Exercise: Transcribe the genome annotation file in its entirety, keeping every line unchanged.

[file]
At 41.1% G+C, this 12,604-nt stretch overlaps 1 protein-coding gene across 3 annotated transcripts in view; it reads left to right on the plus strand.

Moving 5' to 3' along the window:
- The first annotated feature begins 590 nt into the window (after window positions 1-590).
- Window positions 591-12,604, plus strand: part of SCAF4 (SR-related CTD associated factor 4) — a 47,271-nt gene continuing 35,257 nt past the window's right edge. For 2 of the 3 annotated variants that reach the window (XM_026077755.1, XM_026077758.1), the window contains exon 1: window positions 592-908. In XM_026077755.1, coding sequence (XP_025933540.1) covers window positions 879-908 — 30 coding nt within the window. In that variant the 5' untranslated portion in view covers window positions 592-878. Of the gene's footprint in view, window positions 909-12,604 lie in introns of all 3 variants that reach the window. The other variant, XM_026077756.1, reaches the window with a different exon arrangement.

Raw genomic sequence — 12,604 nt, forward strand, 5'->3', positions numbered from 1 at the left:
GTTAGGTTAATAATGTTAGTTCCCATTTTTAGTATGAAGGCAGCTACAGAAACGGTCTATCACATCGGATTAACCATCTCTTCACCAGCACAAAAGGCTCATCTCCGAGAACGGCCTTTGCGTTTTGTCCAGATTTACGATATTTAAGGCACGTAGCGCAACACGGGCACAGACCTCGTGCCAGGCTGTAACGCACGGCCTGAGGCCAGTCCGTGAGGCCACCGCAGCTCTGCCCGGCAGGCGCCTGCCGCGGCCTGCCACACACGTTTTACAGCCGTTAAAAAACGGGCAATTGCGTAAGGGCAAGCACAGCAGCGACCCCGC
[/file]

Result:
At 41.1% G+C, this 12,604-nt stretch overlaps 1 protein-coding gene across 3 annotated transcripts in view; it reads left to right on the plus strand.

Moving 5' to 3' along the window:
- The first annotated feature begins 590 nt into the window (after window positions 1-590).
- Window positions 591-12,604, plus strand: part of SCAF4 (SR-related CTD associated factor 4) — a 47,271-nt gene continuing 35,257 nt past the window's right edge. For 2 of the 3 annotated variants that reach the window (XM_026077755.1, XM_026077758.1), the window contains exon 1: window positions 592-908. In XM_026077755.1, coding sequence (XP_025933540.1) covers window positions 879-908 — 30 coding nt within the window. In that variant the 5' untranslated portion in view covers window positions 592-878. Of the gene's footprint in view, window positions 909-12,604 lie in introns of all 3 variants that reach the window. The other variant, XM_026077756.1, reaches the window with a different exon arrangement.

Raw genomic sequence — 12,604 nt, forward strand, 5'->3', positions numbered from 1 at the left:
GTTAGGTTAATAATGTTAGTTCCCATTTTTAGTATGAAGGCAGCTACAGAAACGGTCTATCACATCGGATTAACCATCTCTTCACCAGCACAAAAGGCTCATCTCCGAGAACGGCCTTTGCGTTTTGTCCAGATTTACGATATTTAAGGCACGTAGCGCAACACGGGCACAGACCTCGTGCCAGGCTGTAACGCACGGCCTGAGGCCAGTCCGTGAGGCCACCGCAGCTCTGCCCGGCAGGCGCCTGCCGCGGCCTGCCACACACGTTTTACAGCCGTTAAAAAACGGGCAATTGCGTAAGGGCAAGCACAGCAGCGACCCCGC